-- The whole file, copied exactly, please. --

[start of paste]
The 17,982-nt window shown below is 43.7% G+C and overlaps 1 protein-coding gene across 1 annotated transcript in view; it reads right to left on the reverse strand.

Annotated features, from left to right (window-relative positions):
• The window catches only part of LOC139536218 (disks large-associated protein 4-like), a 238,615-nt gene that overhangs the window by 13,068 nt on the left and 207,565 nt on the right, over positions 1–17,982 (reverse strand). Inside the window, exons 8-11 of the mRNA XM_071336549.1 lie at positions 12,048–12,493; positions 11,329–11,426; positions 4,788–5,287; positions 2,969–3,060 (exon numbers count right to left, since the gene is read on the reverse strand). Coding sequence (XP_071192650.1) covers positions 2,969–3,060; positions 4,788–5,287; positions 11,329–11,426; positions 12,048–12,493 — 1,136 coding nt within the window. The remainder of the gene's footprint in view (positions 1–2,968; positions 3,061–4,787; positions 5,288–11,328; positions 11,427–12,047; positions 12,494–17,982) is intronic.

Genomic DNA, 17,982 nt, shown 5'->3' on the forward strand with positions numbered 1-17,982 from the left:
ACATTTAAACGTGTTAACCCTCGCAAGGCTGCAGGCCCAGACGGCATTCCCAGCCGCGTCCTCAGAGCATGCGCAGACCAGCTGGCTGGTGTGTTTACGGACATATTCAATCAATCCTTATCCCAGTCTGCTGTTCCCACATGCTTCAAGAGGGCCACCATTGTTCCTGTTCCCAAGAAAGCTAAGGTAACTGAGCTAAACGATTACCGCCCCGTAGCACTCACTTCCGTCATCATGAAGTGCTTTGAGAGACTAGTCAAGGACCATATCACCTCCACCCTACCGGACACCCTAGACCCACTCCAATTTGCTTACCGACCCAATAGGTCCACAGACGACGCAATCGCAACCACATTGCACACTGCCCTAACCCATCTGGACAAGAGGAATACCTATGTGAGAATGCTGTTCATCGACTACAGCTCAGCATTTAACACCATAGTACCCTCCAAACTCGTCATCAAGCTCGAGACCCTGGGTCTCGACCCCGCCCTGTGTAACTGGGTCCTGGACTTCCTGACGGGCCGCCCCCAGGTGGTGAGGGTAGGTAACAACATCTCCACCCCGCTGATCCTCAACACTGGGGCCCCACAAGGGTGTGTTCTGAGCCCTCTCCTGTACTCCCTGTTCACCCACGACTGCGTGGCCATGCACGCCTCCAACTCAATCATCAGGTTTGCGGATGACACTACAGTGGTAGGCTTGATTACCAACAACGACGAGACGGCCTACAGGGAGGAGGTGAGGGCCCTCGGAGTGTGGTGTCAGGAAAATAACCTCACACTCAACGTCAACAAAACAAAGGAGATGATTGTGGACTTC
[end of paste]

The 17,982-nt window shown below is 43.7% G+C and overlaps 1 protein-coding gene across 1 annotated transcript in view; it reads right to left on the reverse strand.

Annotated features, from left to right (window-relative positions):
• The window catches only part of LOC139536218 (disks large-associated protein 4-like), a 238,615-nt gene that overhangs the window by 13,068 nt on the left and 207,565 nt on the right, over positions 1–17,982 (reverse strand). Inside the window, exons 8-11 of the mRNA XM_071336549.1 lie at positions 12,048–12,493; positions 11,329–11,426; positions 4,788–5,287; positions 2,969–3,060 (exon numbers count right to left, since the gene is read on the reverse strand). Coding sequence (XP_071192650.1) covers positions 2,969–3,060; positions 4,788–5,287; positions 11,329–11,426; positions 12,048–12,493 — 1,136 coding nt within the window. The remainder of the gene's footprint in view (positions 1–2,968; positions 3,061–4,787; positions 5,288–11,328; positions 11,427–12,047; positions 12,494–17,982) is intronic.

Genomic DNA, 17,982 nt, shown 5'->3' on the forward strand with positions numbered 1-17,982 from the left:
ACATTTAAACGTGTTAACCCTCGCAAGGCTGCAGGCCCAGACGGCATTCCCAGCCGCGTCCTCAGAGCATGCGCAGACCAGCTGGCTGGTGTGTTTACGGACATATTCAATCAATCCTTATCCCAGTCTGCTGTTCCCACATGCTTCAAGAGGGCCACCATTGTTCCTGTTCCCAAGAAAGCTAAGGTAACTGAGCTAAACGATTACCGCCCCGTAGCACTCACTTCCGTCATCATGAAGTGCTTTGAGAGACTAGTCAAGGACCATATCACCTCCACCCTACCGGACACCCTAGACCCACTCCAATTTGCTTACCGACCCAATAGGTCCACAGACGACGCAATCGCAACCACATTGCACACTGCCCTAACCCATCTGGACAAGAGGAATACCTATGTGAGAATGCTGTTCATCGACTACAGCTCAGCATTTAACACCATAGTACCCTCCAAACTCGTCATCAAGCTCGAGACCCTGGGTCTCGACCCCGCCCTGTGTAACTGGGTCCTGGACTTCCTGACGGGCCGCCCCCAGGTGGTGAGGGTAGGTAACAACATCTCCACCCCGCTGATCCTCAACACTGGGGCCCCACAAGGGTGTGTTCTGAGCCCTCTCCTGTACTCCCTGTTCACCCACGACTGCGTGGCCATGCACGCCTCCAACTCAATCATCAGGTTTGCGGATGACACTACAGTGGTAGGCTTGATTACCAACAACGACGAGACGGCCTACAGGGAGGAGGTGAGGGCCCTCGGAGTGTGGTGTCAGGAAAATAACCTCACACTCAACGTCAACAAAACAAAGGAGATGATTGTGGACTTC